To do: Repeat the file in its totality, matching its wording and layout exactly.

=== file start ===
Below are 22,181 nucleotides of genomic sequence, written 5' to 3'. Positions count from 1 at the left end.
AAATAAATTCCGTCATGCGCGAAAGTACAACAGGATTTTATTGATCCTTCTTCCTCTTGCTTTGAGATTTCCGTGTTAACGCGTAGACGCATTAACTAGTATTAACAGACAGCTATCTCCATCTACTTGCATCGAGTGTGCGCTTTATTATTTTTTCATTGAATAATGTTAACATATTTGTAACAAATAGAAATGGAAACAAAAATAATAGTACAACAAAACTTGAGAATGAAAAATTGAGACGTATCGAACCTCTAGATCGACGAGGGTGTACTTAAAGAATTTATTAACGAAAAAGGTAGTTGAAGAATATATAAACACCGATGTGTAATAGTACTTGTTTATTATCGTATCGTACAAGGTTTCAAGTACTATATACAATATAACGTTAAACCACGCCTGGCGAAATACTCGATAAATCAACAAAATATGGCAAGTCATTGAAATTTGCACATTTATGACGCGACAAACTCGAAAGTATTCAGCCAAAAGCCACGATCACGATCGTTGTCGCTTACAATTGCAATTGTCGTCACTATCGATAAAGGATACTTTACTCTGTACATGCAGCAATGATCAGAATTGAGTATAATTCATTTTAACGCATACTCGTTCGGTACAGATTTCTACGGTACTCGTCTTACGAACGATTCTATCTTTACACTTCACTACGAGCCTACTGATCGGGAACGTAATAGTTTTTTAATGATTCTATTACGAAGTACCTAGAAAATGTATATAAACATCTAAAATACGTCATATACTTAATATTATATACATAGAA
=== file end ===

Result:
Below are 22,181 nucleotides of genomic sequence, written 5' to 3'. Positions count from 1 at the left end.
AAATAAATTCCGTCATGCGCGAAAGTACAACAGGATTTTATTGATCCTTCTTCCTCTTGCTTTGAGATTTCCGTGTTAACGCGTAGACGCATTAACTAGTATTAACAGACAGCTATCTCCATCTACTTGCATCGAGTGTGCGCTTTATTATTTTTTCATTGAATAATGTTAACATATTTGTAACAAATAGAAATGGAAACAAAAATAATAGTACAACAAAACTTGAGAATGAAAAATTGAGACGTATCGAACCTCTAGATCGACGAGGGTGTACTTAAAGAATTTATTAACGAAAAAGGTAGTTGAAGAATATATAAACACCGATGTGTAATAGTACTTGTTTATTATCGTATCGTACAAGGTTTCAAGTACTATATACAATATAACGTTAAACCACGCCTGGCGAAATACTCGATAAATCAACAAAATATGGCAAGTCATTGAAATTTGCACATTTATGACGCGACAAACTCGAAAGTATTCAGCCAAAAGCCACGATCACGATCGTTGTCGCTTACAATTGCAATTGTCGTCACTATCGATAAAGGATACTTTACTCTGTACATGCAGCAATGATCAGAATTGAGTATAATTCATTTTAACGCATACTCGTTCGGTACAGATTTCTACGGTACTCGTCTTACGAACGATTCTATCTTTACACTTCACTACGAGCCTACTGATCGGGAACGTAATAGTTTTTTAATGATTCTATTACGAAGTACCTAGAAAATGTATATAAACATCTAAAATACGTCATATACTTAATATTATATACATAGAA